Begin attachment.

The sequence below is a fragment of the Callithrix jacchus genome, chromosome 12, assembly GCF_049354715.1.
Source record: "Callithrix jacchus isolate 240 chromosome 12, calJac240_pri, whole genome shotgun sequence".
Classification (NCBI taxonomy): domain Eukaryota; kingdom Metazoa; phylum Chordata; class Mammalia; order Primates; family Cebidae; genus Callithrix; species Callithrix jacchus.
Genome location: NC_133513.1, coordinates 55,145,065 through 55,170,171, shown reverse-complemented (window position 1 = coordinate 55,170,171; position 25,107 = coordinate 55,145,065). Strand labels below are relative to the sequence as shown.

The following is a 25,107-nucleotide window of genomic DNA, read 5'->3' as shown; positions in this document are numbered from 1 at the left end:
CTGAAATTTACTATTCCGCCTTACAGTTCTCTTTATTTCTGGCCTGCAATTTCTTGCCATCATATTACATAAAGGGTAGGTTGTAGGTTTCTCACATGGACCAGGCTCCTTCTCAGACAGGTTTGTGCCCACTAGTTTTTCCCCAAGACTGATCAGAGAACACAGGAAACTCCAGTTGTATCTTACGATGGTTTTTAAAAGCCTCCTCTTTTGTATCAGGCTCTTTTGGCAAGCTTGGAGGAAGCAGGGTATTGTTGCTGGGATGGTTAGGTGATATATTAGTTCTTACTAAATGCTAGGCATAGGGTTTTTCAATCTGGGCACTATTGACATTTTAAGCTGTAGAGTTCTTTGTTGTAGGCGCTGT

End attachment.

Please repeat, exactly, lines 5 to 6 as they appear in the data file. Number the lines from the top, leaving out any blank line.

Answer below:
The following is a 25,107-nucleotide window of genomic DNA, read 5'->3' as shown; positions in this document are numbered from 1 at the left end:
CTGAAATTTACTATTCCGCCTTACAGTTCTCTTTATTTCTGGCCTGCAATTTCTTGCCATCATATTACATAAAGGGTAGGTTGTAGGTTTCTCACATGGACCAGGCTCCTTCTCAGACAGGTTTGTGCCCACTAGTTTTTCCCCAAGACTGATCAGAGAACACAGGAAACTCCAGTTGTATCTTACGATGGTTTTTAAAAGCCTCCTCTTTTGTATCAGGCTCTTTTGGCAAGCTTGGAGGAAGCAGGGTATTGTTGCTGGGATGGTTAGGTGATATATTAGTTCTTACTAAATGCTAGGCATAGGGTTTTTCAATCTGGGCACTATTGACATTTTAAGCTGTAGAGTTCTTTGTTGTAGGCGCTGT